This sounds like a good gig if you can get it. Go on vacation to a Caribbean island, and then punk your employees back home with a fake email about the income tax returns many of them are no doubt stressing over.
That’s what Northrop Grumman’s Michael Papay did a few weeks ago to his company’s 68,000 employees.
The email was no joke. Papay is Northrop’s vice president for information security, and he wanted to remind employees that security starts with them.
Judging by the buzz among Northrop employees, it worked.
Papay revealed the fake spearphishing attack April 3 during a cybersecurity workshop held by the National Institute of Standards and Technology. The email’s subject line told employees that their 2012 tax returns needed to be adjusted. Tests like that are something the company does from time to time.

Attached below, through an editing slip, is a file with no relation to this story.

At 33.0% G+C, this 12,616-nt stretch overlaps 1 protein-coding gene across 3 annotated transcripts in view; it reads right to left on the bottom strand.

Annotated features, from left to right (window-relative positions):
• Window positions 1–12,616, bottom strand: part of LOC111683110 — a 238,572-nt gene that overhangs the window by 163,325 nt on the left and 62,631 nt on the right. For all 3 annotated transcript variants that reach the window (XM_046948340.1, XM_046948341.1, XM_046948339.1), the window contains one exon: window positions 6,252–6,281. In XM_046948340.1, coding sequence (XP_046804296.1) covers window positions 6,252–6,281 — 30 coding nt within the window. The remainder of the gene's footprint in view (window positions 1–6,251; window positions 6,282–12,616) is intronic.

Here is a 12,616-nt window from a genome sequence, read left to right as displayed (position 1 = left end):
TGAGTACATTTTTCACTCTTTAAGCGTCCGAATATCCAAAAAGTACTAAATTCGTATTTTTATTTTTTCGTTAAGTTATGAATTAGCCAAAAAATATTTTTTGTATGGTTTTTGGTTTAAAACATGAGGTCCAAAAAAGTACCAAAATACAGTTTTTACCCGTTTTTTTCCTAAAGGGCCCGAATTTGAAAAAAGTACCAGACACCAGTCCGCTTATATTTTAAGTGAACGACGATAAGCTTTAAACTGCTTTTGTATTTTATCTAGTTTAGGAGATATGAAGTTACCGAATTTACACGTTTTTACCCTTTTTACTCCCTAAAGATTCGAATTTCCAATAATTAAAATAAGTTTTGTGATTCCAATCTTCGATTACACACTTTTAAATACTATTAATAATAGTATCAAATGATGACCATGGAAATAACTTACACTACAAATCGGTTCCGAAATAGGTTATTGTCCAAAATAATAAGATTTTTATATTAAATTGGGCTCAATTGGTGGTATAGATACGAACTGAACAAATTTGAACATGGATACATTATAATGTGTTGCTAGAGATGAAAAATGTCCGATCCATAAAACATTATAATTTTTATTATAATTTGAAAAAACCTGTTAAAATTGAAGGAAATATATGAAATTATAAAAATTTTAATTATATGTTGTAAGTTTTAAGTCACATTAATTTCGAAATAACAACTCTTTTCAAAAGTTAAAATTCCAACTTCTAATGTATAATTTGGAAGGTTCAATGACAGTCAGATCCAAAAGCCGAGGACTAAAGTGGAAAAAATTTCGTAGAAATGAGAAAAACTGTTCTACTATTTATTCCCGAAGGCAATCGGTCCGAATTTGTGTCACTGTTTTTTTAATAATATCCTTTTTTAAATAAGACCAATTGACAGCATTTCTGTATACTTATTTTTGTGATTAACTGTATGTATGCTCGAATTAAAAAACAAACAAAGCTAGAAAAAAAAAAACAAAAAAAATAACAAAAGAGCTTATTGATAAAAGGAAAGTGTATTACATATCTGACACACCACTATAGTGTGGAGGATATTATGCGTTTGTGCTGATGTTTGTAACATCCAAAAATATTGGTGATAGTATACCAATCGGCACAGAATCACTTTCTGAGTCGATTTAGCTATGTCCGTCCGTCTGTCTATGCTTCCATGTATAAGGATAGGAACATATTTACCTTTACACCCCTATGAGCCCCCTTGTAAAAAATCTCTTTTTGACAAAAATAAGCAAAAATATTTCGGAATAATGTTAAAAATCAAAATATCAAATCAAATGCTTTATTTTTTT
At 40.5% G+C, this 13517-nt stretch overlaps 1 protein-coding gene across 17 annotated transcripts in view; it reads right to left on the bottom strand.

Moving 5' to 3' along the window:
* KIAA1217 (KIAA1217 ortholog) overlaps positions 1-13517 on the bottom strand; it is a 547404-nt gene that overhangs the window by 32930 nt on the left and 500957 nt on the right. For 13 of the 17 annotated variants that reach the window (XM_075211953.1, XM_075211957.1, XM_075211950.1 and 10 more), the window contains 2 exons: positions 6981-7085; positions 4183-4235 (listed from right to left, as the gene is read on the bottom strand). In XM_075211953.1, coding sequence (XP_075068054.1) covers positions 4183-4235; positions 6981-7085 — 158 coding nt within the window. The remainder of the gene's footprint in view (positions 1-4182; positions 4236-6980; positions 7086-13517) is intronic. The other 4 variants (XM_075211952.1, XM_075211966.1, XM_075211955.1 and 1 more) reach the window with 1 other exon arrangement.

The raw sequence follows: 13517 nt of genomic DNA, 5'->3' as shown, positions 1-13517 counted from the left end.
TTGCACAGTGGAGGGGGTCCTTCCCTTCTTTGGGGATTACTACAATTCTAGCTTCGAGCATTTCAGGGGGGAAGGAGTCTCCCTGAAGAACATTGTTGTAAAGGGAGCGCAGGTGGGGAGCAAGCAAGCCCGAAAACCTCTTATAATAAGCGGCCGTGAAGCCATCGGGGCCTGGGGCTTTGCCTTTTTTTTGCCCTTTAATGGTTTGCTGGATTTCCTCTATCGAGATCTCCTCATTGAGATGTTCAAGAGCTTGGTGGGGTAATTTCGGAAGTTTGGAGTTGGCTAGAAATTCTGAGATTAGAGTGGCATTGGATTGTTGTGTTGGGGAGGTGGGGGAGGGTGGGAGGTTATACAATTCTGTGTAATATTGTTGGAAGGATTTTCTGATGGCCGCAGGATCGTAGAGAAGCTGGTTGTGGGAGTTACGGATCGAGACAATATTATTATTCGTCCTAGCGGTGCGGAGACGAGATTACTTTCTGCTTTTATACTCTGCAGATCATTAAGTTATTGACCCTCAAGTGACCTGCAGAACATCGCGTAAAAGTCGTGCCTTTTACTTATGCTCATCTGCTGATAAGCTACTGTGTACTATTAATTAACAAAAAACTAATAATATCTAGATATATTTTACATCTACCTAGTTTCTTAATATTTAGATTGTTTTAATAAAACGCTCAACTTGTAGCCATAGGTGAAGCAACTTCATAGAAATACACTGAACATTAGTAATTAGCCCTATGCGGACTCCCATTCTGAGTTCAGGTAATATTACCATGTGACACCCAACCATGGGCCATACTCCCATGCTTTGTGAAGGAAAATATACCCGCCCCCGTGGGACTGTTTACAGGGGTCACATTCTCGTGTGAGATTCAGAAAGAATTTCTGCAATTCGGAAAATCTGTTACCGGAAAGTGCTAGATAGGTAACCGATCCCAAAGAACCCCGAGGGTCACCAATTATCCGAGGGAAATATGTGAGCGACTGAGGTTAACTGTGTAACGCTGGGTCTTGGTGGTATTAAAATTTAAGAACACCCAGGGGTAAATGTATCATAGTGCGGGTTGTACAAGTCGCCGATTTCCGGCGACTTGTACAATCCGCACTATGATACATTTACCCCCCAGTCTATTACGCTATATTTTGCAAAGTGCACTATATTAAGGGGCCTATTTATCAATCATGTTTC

“It’s everybody’s job to consider the risk to the company when they click on that link, when they open that email,” Papay said.
Employees who reported the email to Papay’s Cybersecurity Operations Center got a “nice thank you email from me that says, ‘Hey, good job – way to pay attention,” he said. Those who fell for the trap got “remedial training,” he said.